Inside the matrix: Nanoscale patterns revealed within model research organism

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Species throughout the animal kingdom feature vital interfaces between the outermost layers of their bodies and the environment. Intricate microscopic structures — featured on the outer skin layers of humans, as one example — are known to assemble in matrix patterns.

But how these complex structures, known as apical extracellular matrices (aECMs) are assembled into elaborately woven architectures has remained an elusive question.

Now, following years of research and the power of a technologically advanced instrument, University of California San Diego scientists have unraveled the underpinnings of such matrices in a tiny nematode. The roundworm Caenorhabditis elegans has been studied extensively for decades due to its transparent structure that allows researchers to peer inside its body and examine its skin.

Described in the journal Nature Communications, School of Biological Sciences researchers have now deciphered the assemblage of aECM patterns in roundworms at the nanoscale. A powerful, super-resolution microscope helped reveal previously unseen patterns related to columns, known as struts, that are key to the proper development and functioning of aECMs.

“Struts are like tiny pillars that connect the different layers of the matrix and serve as a type of scaffolding,” said Andrew Chisholm, a professor in the School of Biological Sciences and the paper’s senior author.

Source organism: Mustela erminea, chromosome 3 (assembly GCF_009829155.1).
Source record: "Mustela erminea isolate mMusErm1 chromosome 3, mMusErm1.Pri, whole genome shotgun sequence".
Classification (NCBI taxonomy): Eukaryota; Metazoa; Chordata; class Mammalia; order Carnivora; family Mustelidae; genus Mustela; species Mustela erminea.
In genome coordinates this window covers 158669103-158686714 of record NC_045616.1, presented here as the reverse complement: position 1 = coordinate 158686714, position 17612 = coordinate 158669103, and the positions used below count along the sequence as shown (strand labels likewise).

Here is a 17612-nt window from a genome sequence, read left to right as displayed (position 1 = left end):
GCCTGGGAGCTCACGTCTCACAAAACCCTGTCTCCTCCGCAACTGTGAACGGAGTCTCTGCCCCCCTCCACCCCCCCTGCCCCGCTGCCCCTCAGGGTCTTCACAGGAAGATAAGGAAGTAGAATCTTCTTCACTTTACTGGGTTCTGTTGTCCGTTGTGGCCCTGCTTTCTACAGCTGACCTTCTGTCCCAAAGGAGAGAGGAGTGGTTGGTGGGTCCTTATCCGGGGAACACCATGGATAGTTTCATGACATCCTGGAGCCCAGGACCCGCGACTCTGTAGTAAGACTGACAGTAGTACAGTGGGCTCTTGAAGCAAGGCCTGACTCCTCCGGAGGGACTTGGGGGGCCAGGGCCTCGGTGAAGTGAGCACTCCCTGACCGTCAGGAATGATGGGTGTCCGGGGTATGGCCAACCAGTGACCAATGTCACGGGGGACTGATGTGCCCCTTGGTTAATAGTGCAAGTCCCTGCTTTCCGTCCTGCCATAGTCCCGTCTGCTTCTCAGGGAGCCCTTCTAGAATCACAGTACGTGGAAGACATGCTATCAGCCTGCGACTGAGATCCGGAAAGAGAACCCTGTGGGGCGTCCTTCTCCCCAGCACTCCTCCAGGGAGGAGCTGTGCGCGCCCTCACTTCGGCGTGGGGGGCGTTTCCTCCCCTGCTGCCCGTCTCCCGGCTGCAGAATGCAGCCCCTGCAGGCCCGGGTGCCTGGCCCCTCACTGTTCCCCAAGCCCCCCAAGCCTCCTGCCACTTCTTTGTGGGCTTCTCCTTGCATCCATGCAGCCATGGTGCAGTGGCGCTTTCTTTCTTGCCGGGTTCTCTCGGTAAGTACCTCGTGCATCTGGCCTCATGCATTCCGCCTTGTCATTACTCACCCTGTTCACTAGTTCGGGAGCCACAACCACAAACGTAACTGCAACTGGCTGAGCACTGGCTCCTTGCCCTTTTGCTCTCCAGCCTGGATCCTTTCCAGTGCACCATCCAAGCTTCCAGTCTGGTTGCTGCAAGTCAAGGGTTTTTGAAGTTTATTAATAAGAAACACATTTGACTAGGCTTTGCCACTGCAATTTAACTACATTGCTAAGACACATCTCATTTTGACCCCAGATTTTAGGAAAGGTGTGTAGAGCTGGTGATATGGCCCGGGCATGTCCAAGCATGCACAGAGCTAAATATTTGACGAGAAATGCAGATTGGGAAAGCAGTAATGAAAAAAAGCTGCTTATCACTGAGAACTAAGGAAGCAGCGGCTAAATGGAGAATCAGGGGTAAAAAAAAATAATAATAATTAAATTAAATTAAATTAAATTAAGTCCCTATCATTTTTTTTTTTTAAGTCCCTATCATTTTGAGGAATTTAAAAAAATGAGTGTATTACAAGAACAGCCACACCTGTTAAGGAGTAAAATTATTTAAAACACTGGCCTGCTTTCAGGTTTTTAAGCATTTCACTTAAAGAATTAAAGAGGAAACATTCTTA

Although roundworms serve as a model organism for laboratory studies due to their simple, transparent bodies, below the surface they feature intricate architectures. They also have nearly 20,000 genes, not unlike the number of human genes, and therefore provide lessons on structure and function of more advanced organisms.

Focusing on the roundworm exoskeleton known as the cuticle, the researchers found that defects in struts result in unnatural layer swelling, or “blistering.” Within the cuticle layer, the research study focused on collagens, which are the most abundant family of proteins in our bodies and help keep bodily materials conjoined.

“The struts hold the critical layers together,” said Chisholm. “Without them, the layers separate and cause disorders such as blistering. In blistering mutants you don’t see any struts.”

Conventional laboratory instruments had previously imaged struts without detail, often resulting in undefined blobs. But through Biological Sciences Assistant Professor Andreas Ernst’s laboratory they accessed advanced instrumentation — known as 3D-structured illumination super resolution microscopy (3D-SIM) — which put the struts into stunning focus and allowed their functions to be more easily defined. The researchers were then able to solve the nanoscale organization of struts and previously undocumented levels of patterning in the cuticle layer.

“We could see exactly where these proteins were going in the matrix,” said Chisholm. “This is potentially a paradigm for how the matrix assembles into very complex structures and very intricate patterning.”

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